The growing concern with the environmental effects of acid rain has spawned a number of study groups in recent years, and now the Office of Science and Technology Policy (OSTP) has released what is essentially a study of a study. In January 1982, White House Science Advisor George Keyworth asked William Nierenberg, Director of the Scripps Institution of Oceanography, and a panel of nine scientists to conduct a peer review of three separate reports on acid deposition in eastern North America that had been turned in by U.S.-Canadian scientific working groups.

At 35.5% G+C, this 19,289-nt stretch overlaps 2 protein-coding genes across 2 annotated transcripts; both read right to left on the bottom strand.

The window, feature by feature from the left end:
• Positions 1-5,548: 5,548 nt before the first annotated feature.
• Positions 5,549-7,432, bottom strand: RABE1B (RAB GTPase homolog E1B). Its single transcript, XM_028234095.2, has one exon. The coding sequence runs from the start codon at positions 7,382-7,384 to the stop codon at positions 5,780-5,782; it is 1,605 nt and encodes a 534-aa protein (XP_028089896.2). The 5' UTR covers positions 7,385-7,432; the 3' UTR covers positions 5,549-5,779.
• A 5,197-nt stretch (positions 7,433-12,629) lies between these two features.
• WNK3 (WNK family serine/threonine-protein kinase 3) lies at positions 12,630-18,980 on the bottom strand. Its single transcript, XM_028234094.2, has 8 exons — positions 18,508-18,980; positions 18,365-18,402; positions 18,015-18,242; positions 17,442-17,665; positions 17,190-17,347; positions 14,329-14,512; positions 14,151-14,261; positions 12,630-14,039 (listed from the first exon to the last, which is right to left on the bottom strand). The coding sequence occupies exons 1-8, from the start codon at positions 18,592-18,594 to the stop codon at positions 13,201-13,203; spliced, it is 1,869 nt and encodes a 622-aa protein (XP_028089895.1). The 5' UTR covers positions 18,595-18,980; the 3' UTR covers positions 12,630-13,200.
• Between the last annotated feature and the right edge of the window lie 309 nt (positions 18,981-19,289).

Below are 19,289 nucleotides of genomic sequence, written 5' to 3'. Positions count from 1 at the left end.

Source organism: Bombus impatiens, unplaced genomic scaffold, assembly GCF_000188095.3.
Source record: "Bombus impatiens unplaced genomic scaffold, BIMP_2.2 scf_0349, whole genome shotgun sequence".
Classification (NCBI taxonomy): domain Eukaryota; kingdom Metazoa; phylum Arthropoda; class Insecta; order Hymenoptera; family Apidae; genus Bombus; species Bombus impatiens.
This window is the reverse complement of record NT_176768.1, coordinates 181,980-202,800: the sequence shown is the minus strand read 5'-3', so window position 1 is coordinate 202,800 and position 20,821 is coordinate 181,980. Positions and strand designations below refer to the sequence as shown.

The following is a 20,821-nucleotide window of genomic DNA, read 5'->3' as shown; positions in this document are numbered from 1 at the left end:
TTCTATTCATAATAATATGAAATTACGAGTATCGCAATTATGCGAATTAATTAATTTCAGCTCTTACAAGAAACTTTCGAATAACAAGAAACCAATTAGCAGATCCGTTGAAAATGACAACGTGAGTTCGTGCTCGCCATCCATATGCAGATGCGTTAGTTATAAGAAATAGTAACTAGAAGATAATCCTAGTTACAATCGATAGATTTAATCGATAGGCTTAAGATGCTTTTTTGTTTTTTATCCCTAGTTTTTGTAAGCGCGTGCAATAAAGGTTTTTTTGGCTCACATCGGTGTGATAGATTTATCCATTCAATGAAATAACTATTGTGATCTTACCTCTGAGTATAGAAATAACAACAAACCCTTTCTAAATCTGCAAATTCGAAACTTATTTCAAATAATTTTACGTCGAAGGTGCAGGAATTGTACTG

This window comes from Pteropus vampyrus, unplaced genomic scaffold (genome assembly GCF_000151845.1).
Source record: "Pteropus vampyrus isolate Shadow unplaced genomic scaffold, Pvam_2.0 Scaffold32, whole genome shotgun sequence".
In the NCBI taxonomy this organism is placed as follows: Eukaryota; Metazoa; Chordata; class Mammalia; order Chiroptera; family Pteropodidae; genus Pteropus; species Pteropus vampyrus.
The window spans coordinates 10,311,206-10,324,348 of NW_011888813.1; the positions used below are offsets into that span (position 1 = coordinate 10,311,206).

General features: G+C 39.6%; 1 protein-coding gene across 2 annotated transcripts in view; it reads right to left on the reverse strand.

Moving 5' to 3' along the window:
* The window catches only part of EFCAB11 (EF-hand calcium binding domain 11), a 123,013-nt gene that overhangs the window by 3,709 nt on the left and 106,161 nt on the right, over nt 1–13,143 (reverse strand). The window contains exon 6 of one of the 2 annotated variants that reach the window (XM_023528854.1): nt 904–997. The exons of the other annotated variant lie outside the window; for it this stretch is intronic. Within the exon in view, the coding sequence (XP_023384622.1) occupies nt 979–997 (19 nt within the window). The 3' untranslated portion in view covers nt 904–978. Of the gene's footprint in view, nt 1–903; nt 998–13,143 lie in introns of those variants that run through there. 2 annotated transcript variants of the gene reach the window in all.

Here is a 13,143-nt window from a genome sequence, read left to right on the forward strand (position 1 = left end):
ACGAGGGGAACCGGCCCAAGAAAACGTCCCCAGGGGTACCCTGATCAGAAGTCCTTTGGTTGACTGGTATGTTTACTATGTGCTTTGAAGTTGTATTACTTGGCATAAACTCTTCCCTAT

Those studies had been requisitioned by a 1980 Memorandum of Intent between the United States and Canada regarding transboundary air pollution. Overall, the Nierenberg peer review panel was “impressed with the efforts of the United States-Canadian Working Groups,” (labeled Groups 1, 2, and 3B), but it also found problems. While applauding the work groups' exhaustive search through the acid rain literature, the Nierenberg panel cited what they call an “overdependence on ‘soft’ literature,” or writings such as in-house reports and personal communications, which are outside the publicly available (and carefully scrutinized) body of scientific literature.